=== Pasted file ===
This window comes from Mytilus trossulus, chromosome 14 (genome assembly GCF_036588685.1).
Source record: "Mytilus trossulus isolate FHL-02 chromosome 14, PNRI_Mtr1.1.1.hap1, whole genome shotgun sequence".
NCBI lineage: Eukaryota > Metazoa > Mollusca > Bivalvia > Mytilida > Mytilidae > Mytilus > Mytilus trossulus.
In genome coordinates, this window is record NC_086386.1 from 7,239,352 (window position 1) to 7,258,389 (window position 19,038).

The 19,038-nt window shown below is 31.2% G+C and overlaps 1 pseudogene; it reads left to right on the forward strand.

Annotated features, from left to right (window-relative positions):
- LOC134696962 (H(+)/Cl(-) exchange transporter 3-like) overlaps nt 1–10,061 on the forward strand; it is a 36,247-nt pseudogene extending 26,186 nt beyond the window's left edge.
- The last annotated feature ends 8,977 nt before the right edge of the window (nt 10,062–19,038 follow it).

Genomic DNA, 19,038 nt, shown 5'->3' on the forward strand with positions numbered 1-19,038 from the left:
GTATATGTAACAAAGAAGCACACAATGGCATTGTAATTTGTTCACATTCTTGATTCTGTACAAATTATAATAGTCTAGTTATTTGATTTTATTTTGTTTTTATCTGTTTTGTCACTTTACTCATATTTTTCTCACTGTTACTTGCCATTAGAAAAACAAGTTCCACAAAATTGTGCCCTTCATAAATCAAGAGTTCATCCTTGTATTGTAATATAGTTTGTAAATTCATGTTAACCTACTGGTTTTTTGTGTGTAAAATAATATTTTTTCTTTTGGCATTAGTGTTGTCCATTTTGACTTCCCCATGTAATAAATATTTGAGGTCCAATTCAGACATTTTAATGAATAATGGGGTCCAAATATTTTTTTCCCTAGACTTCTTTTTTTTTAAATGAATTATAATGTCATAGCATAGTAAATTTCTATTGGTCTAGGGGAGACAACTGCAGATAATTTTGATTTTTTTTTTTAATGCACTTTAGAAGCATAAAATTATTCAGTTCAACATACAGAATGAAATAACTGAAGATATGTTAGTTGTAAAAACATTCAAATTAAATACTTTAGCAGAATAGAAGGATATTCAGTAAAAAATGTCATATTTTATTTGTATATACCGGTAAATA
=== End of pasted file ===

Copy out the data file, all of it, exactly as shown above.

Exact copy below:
This window comes from Mytilus trossulus, chromosome 14 (genome assembly GCF_036588685.1).
Source record: "Mytilus trossulus isolate FHL-02 chromosome 14, PNRI_Mtr1.1.1.hap1, whole genome shotgun sequence".
NCBI lineage: Eukaryota > Metazoa > Mollusca > Bivalvia > Mytilida > Mytilidae > Mytilus > Mytilus trossulus.
In genome coordinates, this window is record NC_086386.1 from 7,239,352 (window position 1) to 7,258,389 (window position 19,038).

The 19,038-nt window shown below is 31.2% G+C and overlaps 1 pseudogene; it reads left to right on the forward strand.

Annotated features, from left to right (window-relative positions):
- LOC134696962 (H(+)/Cl(-) exchange transporter 3-like) overlaps nt 1–10,061 on the forward strand; it is a 36,247-nt pseudogene extending 26,186 nt beyond the window's left edge.
- The last annotated feature ends 8,977 nt before the right edge of the window (nt 10,062–19,038 follow it).

Genomic DNA, 19,038 nt, shown 5'->3' on the forward strand with positions numbered 1-19,038 from the left:
GTATATGTAACAAAGAAGCACACAATGGCATTGTAATTTGTTCACATTCTTGATTCTGTACAAATTATAATAGTCTAGTTATTTGATTTTATTTTGTTTTTATCTGTTTTGTCACTTTACTCATATTTTTCTCACTGTTACTTGCCATTAGAAAAACAAGTTCCACAAAATTGTGCCCTTCATAAATCAAGAGTTCATCCTTGTATTGTAATATAGTTTGTAAATTCATGTTAACCTACTGGTTTTTTGTGTGTAAAATAATATTTTTTCTTTTGGCATTAGTGTTGTCCATTTTGACTTCCCCATGTAATAAATATTTGAGGTCCAATTCAGACATTTTAATGAATAATGGGGTCCAAATATTTTTTTCCCTAGACTTCTTTTTTTTTAAATGAATTATAATGTCATAGCATAGTAAATTTCTATTGGTCTAGGGGAGACAACTGCAGATAATTTTGATTTTTTTTTTTAATGCACTTTAGAAGCATAAAATTATTCAGTTCAACATACAGAATGAAATAACTGAAGATATGTTAGTTGTAAAAACATTCAAATTAAATACTTTAGCAGAATAGAAGGATATTCAGTAAAAAATGTCATATTTTATTTGTATATACCGGTAAATA